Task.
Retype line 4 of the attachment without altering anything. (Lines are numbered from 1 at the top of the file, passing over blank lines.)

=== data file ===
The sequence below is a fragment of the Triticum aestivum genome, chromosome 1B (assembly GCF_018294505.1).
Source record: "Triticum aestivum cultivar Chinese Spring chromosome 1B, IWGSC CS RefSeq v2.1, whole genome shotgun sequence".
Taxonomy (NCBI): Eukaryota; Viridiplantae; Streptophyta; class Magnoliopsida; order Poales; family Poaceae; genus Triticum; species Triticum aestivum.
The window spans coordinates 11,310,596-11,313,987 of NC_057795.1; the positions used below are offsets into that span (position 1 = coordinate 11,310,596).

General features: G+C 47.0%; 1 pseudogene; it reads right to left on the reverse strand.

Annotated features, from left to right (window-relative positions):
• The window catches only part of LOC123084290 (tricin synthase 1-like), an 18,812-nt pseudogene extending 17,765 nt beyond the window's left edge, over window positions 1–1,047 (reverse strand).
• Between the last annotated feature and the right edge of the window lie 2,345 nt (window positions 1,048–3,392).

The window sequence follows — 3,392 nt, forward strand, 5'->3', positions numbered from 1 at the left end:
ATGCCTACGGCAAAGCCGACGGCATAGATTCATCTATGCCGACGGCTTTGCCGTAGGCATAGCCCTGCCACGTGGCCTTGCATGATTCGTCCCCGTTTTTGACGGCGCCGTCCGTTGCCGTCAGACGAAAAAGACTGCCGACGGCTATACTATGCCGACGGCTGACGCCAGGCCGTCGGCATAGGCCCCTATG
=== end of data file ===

The window spans coordinates 11,310,596-11,313,987 of NC_057795.1; the positions used below are offsets into that span (position 1 = coordinate 11,310,596).